By Nick Grabbe
Evan Ross, the youngest member of the Town Council, said its meetings are too long and the job needs to become more manageable and not an option only for retired and well-off residents.
Anika Lopes, a relative newcomer whose roots go back six generations in Amherst, said the Town needs to invest in BIPOC youths and “open doors that lead to generational wealth.”
Pamela Rooney said that other college towns can provide examples of how to stem the tide of conversion of single-family homes to student rentals with absentee landlords.
District 4 has one of the most competitive races for Town Council in the Nov. 2 election. There are three candidates for two seats, and they presented their views in a Zoom forum Sunday, sponsored by the League of Women Voters.
They were asked about the political divide in Amherst, with two PACs endorsing different candidates. Rooney said that as the former manager of space on the UMass campus, she has experience listening to differing perspectives and seeking “win-win situations.” Lopes said she hopes to represent residents’ hopes and “not be hindered or distracted by arguments that predate me.” Ross said he has reached across the divide to forge alliances with Councilors Darcy DuMont and Dorothy Pam, and differed with Councilor Stephen Schreiber on a campaign finance bylaw.
The candidates were asked how they would support Amherst businesses. Lopes cited plans for a music and performance venue, a bandshell on the town common, and the Mill District as steps forward. Ross said the Town should make permitting easier, build wider sidewalks, plant trees, build a second parking garage, and fill the position of economic development director. Rooney encouraged development that “brings beauty and liveliness,” and supported greater retail space on the bottom floor of new buildings.
All three supported the work of the Community Safety Working Group and encouraged greater participation in government by people of color. Ross said he’d like to double the number of community responders and said, “We need to implement (the working group’s recommendations) to have the BIPOC community feel safe and supported.” Lopes emphasized her 20 years of experience “bringing people together.” Rooney suggested “tweaking other departments” to provide funding for implementation of the working group’s goals.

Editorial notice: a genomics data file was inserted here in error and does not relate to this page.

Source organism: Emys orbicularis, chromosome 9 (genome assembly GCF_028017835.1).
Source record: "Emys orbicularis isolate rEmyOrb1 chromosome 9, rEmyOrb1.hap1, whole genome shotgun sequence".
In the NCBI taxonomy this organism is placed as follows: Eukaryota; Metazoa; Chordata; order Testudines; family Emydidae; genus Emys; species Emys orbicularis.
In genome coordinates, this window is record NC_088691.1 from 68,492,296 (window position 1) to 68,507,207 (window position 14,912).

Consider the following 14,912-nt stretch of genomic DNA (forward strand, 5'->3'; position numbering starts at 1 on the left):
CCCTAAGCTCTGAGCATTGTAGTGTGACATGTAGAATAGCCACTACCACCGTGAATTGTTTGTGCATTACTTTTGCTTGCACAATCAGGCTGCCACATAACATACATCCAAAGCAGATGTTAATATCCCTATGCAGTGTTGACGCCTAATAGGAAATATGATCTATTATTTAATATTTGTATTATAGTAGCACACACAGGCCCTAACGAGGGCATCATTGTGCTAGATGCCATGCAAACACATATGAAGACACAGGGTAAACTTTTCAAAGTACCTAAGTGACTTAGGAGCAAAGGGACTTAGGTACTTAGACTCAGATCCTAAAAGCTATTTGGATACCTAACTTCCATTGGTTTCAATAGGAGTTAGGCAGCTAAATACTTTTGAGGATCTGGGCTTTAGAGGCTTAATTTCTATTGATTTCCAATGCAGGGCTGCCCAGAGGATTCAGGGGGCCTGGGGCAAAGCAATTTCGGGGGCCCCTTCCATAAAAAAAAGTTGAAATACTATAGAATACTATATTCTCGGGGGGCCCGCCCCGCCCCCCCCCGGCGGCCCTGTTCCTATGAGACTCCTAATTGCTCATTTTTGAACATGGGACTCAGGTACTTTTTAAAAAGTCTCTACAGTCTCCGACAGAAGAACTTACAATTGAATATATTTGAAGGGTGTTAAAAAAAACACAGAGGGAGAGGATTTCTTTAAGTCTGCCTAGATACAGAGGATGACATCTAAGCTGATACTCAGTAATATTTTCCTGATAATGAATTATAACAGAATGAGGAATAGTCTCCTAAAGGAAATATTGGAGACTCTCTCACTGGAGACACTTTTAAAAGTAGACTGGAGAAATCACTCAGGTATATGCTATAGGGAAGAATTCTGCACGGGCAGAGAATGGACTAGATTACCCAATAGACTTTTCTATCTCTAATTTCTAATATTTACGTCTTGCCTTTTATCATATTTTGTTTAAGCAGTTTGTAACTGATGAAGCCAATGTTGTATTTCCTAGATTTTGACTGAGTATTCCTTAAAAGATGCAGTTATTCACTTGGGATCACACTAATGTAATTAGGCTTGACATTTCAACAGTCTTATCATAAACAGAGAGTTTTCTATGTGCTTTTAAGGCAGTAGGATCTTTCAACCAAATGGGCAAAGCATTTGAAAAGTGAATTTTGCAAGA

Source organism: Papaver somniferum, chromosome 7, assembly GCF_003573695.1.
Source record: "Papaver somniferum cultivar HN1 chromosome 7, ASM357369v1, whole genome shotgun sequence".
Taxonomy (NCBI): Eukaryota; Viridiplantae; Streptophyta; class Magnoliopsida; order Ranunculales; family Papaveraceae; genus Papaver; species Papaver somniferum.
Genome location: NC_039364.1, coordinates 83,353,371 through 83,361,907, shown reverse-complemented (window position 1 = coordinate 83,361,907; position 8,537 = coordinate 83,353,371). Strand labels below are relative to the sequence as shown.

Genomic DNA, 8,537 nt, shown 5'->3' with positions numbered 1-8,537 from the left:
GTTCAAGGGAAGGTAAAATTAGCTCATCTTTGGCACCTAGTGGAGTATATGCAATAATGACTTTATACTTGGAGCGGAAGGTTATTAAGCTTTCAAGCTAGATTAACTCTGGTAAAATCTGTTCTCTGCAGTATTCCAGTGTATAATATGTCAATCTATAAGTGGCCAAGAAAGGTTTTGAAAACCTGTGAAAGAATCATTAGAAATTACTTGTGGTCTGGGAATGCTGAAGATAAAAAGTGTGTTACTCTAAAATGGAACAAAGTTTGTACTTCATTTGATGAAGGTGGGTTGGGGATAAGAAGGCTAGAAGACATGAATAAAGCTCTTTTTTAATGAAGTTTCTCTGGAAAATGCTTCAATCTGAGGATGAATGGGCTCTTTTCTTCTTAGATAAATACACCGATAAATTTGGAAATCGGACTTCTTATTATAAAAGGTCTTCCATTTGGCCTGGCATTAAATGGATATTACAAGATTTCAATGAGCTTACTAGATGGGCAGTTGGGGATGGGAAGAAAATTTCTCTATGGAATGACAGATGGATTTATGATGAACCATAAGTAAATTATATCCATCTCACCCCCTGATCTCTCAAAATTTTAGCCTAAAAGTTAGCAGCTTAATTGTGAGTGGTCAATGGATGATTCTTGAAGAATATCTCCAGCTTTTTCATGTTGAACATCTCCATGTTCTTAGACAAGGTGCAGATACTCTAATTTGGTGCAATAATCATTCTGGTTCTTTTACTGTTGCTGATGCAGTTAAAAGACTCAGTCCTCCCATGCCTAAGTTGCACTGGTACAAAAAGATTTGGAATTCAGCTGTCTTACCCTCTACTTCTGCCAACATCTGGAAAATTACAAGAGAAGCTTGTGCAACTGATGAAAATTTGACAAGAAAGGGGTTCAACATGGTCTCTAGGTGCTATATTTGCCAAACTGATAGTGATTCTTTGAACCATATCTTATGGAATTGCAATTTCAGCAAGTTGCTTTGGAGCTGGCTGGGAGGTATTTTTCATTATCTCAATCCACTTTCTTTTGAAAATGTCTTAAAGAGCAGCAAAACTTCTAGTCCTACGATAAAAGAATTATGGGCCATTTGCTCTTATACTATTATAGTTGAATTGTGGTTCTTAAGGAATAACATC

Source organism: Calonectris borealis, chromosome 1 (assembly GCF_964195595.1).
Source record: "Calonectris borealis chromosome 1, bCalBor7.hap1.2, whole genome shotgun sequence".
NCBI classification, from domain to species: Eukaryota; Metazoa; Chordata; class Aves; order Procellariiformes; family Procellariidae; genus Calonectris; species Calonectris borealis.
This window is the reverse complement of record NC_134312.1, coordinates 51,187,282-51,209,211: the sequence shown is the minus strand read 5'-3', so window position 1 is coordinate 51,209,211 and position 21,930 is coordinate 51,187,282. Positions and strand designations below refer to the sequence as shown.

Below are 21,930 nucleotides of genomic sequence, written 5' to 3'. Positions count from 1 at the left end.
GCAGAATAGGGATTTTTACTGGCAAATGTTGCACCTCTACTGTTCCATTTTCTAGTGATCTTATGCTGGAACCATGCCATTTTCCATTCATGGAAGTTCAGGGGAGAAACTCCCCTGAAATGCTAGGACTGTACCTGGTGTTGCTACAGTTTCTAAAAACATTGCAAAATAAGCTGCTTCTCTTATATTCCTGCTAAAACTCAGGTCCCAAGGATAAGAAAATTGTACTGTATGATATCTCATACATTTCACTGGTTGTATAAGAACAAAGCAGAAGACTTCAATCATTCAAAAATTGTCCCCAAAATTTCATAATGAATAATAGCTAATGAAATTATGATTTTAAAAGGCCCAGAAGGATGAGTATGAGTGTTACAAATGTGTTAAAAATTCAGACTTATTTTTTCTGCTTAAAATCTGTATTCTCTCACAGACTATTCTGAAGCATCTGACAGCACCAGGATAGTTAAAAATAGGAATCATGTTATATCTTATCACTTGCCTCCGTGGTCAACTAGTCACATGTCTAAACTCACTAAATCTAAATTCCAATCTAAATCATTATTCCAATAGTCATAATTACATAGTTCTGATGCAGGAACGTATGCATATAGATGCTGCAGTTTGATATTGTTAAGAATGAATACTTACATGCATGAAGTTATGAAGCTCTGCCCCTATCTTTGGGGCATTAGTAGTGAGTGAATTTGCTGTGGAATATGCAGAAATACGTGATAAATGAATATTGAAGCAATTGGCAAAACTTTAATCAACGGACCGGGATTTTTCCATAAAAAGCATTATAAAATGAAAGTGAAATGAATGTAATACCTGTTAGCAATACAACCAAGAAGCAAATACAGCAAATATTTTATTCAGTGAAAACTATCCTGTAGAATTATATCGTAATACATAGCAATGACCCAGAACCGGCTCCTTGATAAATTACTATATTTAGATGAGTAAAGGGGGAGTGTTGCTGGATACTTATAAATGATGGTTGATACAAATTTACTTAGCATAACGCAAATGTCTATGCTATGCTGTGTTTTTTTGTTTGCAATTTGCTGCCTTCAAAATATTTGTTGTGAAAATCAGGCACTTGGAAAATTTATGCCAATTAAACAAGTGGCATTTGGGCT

Asked how to provide more affordable housing, Rooney proposed encouraging sellers to sell their houses to families and suggesting that real estate agents seek out families as buyers. Lopes encouraged Amherst to “consider threats and opportunities” and build bridges to housing developers. Ross suggested “smart, progressive zoning changes” such as allowing more duplexes, as a way to make housing available to “folks like me who can’t afford a $500,000 house.”
On climate change, Rooney suggested making energy audits a requirement for landlords seeking permits. Ross encouraged approval of the Jones Library project, saying that it would reduce greenhouse gas emissions by 40 percent. Lopes said that the four big capital projects should “meet every sustainability measure possible.”
The candidates were asked if the new charter’s goals have been met, including citizen participation, representation of the electorate, effective deliberations, transparent and accountable government, tolerance and strategic planning. Lopes said that the Town Council should be “diversified” and she knows how it feels not to feel included. Ross said that the appointment process in Amherst is now “more transparent than in any surrounding community.” Rooney said she found it difficult to communicate with the Council and track an issue, and said many people feel it is “dismissive” of community comments.
In her final comments, Lopes said she is a creative problem-solver and small-business owner who rejects “political gamesmanship,” adding that “bridge-building is my strength.” Rooney cited her 10 years in Town Meeting and six years on the Planning Board, adding that “being heard is critical to having confidence in your government.” Ross said he has “worked incredibly hard” on the Council and is the only member who is a renter, adding that he “has proved my investment in the community.”